Modeling Intrinsic and Extrinsic Tax Compliance

20 Pages Posted: 26 Feb 2020

See all articles by Fernando Garcia Alvarado

Fernando Garcia Alvarado

Ca Foscari University of Venice; Université Paris I Panthéon-Sorbonne

Paolo Pellizzari

Ca Foscari University of Venice - Dipartimento di Economia

Date Written: January 20, 2020

Abstract

This paper attempts to fill the gap between economic and behavioral literature on tax evasion.

We propose a micro-founded model whose results are consistent with the ‘Slippery Slope’ Framework and with the Expected Utility Theory. Individual taxpayers face the problem of deciding the fraction of income they wish to disclose to the government, based on their trust and perceived power of authorities. Trust is modeled as the voluntary compliance originated by the umbrella-term tax morale and power is shaped by the perceived enforcement, mainly motivated by individual risk-aversion. Furthermore, we made use of Agent-Based simulations to replicate the ‘slippery slope’ conditions which allowed us to test the effects of different parameters on tax evasion. Compliance is primarily enhanced by tax morale and risk aversion, while it is secondarily motivated by higher audit probabilities and penalty fees. Tax rates, however, play a negative effect on tax compliance, as agents are less willing to pay taxes whenever facing larger obligations. Additionally, we study taxpayer behavior when the audit rate is zero and when agents are inclined to make charitable donations. Above all, we derive the conditions under which individuals would fully-evade, partially evade, fully-comply or even over-comply as charitable giving in the absence of audits.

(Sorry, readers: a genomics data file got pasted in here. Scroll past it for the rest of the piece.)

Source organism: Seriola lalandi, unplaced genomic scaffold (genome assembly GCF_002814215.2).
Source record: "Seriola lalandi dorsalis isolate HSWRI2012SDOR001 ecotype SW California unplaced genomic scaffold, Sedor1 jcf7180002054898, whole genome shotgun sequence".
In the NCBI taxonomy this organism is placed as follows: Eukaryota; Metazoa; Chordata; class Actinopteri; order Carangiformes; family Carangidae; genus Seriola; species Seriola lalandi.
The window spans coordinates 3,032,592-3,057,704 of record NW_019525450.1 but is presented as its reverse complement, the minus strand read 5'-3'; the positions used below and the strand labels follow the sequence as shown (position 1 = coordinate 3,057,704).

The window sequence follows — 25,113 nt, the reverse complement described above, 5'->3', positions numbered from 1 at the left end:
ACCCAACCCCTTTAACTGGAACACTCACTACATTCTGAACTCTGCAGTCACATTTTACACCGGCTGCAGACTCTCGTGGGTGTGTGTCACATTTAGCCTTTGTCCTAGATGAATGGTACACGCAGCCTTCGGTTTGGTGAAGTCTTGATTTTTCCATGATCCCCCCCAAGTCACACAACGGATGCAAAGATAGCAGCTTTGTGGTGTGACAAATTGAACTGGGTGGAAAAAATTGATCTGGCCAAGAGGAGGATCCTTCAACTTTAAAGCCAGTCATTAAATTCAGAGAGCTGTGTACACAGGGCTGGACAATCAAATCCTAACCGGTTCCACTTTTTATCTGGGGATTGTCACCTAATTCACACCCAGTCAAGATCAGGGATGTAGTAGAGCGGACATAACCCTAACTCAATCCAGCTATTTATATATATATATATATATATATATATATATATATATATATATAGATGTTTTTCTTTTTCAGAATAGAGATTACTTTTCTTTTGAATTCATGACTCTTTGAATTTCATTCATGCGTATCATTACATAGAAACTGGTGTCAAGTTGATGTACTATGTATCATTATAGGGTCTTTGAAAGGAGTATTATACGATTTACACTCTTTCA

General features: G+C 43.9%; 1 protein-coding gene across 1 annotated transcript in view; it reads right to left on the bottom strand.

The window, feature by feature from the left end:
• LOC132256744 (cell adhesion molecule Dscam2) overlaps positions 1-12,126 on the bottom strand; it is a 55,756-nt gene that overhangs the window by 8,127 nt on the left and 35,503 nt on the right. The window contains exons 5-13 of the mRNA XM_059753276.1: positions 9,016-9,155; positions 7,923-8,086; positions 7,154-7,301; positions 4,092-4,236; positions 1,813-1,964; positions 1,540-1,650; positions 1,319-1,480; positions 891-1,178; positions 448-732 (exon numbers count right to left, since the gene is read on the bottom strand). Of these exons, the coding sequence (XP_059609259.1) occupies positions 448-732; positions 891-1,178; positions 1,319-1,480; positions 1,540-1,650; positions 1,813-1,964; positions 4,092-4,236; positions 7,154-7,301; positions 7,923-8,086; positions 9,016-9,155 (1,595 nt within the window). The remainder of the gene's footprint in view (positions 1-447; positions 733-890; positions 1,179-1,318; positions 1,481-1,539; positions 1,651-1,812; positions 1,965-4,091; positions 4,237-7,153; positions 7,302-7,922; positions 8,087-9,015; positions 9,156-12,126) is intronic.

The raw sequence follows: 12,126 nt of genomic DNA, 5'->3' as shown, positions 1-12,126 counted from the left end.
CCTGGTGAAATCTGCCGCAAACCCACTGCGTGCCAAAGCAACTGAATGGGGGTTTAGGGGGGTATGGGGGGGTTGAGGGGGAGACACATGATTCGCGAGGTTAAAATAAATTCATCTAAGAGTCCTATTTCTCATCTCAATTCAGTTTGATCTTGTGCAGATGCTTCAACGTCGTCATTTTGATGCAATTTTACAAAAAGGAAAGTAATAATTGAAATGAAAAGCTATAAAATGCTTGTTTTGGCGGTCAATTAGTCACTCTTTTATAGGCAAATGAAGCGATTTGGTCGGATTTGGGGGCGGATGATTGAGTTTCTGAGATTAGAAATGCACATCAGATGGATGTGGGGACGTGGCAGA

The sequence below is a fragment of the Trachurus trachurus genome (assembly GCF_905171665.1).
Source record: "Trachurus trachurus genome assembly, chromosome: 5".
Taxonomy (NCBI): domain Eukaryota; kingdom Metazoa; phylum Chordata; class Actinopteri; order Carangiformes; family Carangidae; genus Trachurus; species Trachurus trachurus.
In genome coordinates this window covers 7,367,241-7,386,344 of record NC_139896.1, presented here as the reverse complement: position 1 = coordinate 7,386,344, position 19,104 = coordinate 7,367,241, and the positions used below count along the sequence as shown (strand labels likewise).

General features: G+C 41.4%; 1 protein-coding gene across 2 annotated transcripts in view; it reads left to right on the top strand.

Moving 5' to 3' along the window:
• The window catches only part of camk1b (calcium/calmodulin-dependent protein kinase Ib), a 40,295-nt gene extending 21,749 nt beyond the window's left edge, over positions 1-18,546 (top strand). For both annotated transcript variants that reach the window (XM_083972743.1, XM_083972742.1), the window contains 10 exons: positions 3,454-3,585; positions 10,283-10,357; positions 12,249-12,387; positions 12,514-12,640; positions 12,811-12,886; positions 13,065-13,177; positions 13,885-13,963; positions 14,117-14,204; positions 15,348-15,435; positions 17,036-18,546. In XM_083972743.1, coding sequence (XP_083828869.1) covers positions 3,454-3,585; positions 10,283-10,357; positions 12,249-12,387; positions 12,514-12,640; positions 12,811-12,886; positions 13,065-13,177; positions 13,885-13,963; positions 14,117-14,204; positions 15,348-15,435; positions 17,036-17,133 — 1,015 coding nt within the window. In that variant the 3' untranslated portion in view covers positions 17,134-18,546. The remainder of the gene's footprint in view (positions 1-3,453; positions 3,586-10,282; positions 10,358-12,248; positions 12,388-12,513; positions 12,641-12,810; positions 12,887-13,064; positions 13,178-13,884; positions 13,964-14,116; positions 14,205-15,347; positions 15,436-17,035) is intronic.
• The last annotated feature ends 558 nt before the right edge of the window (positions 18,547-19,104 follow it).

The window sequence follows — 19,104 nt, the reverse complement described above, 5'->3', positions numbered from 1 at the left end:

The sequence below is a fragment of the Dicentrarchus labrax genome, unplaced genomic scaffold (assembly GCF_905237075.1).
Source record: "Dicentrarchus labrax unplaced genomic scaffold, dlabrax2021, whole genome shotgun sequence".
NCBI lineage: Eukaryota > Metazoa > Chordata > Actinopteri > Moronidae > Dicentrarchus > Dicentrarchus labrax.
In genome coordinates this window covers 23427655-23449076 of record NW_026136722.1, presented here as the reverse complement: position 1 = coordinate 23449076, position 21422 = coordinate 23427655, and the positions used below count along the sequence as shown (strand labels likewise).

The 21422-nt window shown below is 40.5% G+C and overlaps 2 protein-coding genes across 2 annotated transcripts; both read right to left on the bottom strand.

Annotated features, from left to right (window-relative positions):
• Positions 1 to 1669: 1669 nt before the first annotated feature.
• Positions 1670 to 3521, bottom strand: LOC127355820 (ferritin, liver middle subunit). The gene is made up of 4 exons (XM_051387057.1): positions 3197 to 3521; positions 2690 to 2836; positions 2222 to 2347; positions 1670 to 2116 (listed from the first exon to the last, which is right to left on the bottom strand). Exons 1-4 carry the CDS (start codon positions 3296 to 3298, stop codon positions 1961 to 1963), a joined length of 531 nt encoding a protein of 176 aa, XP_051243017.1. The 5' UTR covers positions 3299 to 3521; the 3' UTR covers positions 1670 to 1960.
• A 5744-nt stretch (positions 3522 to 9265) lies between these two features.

Keywords: Tax Evasion, Power, Trust, Simulations

JEL Classification: H26, H31, C63, A12

Suggested Citation

Garcia Alvarado, Fernando and Pellizzari, Paolo, Modeling Intrinsic and Extrinsic Tax Compliance (January 20, 2020). Available at SSRN: https://ssrn.com/abstract=3527760 or http://dx.doi.org/10.2139/ssrn.3527760

Fernando Garcia Alvarado (Contact Author)

Ca Foscari University of Venice ( email )

Dorsoduro 3246
Venice, Veneto 30123
Italy

Université Paris I Panthéon-Sorbonne ( email )

17, rue de la Sorbonne
Paris, IL 75005
France

Paolo Pellizzari

Ca Foscari University of Venice - Dipartimento di Economia ( email )

Cannaregio 873
Venice, 30121
Italy

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